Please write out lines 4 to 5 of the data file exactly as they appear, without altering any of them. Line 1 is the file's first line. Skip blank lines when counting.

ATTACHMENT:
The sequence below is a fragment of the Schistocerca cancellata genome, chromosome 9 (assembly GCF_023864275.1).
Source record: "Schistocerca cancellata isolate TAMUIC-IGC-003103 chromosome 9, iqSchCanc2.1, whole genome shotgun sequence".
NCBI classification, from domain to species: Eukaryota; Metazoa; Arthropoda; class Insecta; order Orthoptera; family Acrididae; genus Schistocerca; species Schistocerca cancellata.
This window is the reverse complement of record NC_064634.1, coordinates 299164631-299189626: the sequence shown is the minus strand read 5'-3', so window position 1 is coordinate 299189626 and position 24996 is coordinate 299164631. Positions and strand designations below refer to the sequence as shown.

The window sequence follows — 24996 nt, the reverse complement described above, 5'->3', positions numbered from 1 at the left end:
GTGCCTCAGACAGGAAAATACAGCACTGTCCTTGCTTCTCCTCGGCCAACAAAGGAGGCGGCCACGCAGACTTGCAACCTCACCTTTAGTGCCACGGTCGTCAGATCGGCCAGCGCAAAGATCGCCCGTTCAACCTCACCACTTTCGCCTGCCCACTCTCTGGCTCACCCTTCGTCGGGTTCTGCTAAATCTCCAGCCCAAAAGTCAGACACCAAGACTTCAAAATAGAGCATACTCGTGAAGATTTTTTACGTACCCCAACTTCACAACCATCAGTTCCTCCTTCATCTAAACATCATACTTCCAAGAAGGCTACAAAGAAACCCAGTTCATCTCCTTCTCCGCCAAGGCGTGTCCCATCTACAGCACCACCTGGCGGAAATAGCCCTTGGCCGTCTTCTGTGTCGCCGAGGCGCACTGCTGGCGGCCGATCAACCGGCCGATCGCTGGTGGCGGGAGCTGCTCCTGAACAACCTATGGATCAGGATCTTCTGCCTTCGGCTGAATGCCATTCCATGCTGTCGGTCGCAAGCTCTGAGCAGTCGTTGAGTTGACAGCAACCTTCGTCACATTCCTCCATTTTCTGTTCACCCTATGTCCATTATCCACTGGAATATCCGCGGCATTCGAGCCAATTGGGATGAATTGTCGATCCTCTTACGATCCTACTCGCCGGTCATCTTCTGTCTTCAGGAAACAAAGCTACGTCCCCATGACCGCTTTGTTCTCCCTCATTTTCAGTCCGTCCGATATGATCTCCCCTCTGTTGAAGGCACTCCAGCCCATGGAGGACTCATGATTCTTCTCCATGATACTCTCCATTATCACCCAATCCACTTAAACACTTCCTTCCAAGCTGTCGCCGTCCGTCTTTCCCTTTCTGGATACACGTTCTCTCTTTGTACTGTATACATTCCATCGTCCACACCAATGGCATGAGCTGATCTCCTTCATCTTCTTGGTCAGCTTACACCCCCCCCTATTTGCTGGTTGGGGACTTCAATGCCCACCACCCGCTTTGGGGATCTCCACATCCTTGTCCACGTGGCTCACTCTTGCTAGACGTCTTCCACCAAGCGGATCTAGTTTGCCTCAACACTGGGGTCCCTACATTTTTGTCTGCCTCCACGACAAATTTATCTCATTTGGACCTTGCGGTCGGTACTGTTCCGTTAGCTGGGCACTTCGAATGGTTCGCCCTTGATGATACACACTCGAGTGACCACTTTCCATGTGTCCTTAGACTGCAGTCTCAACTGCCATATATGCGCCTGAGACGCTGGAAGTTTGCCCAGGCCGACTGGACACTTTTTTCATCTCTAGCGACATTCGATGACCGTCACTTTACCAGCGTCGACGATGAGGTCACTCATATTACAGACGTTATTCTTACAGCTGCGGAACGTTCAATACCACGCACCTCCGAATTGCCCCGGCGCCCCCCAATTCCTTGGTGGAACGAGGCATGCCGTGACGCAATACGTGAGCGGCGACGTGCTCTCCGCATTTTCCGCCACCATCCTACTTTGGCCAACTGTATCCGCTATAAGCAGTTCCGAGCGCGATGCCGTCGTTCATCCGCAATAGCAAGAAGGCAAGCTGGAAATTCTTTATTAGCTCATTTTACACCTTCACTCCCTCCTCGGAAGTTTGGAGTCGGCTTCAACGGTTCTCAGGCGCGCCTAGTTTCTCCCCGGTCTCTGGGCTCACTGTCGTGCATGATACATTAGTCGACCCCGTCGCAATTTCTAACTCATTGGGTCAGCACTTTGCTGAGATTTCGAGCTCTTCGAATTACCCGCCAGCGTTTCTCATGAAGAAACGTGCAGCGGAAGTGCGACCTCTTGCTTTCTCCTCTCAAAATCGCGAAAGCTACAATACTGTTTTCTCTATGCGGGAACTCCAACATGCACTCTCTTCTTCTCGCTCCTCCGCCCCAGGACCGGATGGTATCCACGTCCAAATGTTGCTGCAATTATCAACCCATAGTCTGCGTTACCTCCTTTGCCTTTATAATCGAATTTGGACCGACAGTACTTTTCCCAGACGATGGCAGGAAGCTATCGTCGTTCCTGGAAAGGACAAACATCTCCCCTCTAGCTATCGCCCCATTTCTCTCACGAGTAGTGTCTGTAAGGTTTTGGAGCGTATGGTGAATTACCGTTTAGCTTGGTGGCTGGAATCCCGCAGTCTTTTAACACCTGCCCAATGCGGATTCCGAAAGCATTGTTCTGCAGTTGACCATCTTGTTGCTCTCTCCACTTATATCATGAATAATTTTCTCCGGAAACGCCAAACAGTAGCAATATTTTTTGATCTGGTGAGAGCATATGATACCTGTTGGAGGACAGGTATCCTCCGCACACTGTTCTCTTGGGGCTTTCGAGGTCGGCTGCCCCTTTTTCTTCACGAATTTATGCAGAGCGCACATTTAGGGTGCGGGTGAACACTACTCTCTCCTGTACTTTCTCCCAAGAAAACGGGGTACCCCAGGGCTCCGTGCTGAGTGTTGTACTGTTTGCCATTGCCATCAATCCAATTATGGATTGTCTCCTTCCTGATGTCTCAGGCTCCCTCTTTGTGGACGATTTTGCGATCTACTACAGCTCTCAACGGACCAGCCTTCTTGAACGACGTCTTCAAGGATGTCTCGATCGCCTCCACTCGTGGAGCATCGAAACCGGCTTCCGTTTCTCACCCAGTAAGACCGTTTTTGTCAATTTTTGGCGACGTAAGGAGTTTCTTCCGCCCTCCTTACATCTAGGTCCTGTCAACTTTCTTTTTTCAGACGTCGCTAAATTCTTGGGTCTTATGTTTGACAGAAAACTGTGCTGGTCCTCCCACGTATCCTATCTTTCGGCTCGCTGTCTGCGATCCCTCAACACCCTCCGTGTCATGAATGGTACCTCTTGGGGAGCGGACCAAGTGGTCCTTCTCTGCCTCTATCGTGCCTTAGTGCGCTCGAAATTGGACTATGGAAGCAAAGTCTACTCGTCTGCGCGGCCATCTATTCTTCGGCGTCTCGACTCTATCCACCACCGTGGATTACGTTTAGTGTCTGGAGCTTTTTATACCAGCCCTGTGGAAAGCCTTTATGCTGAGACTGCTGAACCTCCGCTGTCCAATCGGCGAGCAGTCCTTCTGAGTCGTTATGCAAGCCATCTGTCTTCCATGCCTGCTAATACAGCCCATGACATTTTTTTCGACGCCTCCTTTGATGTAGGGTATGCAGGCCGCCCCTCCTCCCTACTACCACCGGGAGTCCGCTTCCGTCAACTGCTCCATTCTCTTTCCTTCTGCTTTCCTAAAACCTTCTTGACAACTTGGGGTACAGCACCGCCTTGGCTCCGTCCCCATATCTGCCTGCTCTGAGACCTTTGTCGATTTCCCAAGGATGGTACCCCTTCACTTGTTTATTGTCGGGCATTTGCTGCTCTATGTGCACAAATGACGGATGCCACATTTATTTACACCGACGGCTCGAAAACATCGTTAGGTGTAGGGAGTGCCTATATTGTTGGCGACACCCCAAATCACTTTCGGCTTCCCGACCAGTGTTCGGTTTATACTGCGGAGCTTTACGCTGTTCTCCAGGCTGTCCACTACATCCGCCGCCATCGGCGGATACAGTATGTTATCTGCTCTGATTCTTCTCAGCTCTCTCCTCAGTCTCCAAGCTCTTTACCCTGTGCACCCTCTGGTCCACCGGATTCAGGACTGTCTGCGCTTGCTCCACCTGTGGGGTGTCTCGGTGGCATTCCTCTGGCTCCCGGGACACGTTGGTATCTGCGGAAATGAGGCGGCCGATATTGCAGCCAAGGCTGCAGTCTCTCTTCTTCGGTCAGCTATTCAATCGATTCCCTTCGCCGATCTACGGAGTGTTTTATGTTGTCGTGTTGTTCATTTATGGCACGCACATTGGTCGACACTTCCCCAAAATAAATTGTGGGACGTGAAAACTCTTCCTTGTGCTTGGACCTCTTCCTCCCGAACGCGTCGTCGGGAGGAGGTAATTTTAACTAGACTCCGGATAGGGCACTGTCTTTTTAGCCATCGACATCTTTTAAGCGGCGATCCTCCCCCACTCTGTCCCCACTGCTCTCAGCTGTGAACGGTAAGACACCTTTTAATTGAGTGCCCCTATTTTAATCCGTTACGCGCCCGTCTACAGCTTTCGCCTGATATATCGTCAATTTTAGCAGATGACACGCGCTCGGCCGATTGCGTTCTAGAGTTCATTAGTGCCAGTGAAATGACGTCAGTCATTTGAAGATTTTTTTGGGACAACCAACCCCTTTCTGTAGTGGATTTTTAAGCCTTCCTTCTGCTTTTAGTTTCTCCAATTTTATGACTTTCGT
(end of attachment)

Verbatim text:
This window is the reverse complement of record NC_064634.1, coordinates 299164631-299189626: the sequence shown is the minus strand read 5'-3', so window position 1 is coordinate 299189626 and position 24996 is coordinate 299164631. Positions and strand designations below refer to the sequence as shown.

The window sequence follows — 24996 nt, the reverse complement described above, 5'->3', positions numbered from 1 at the left end: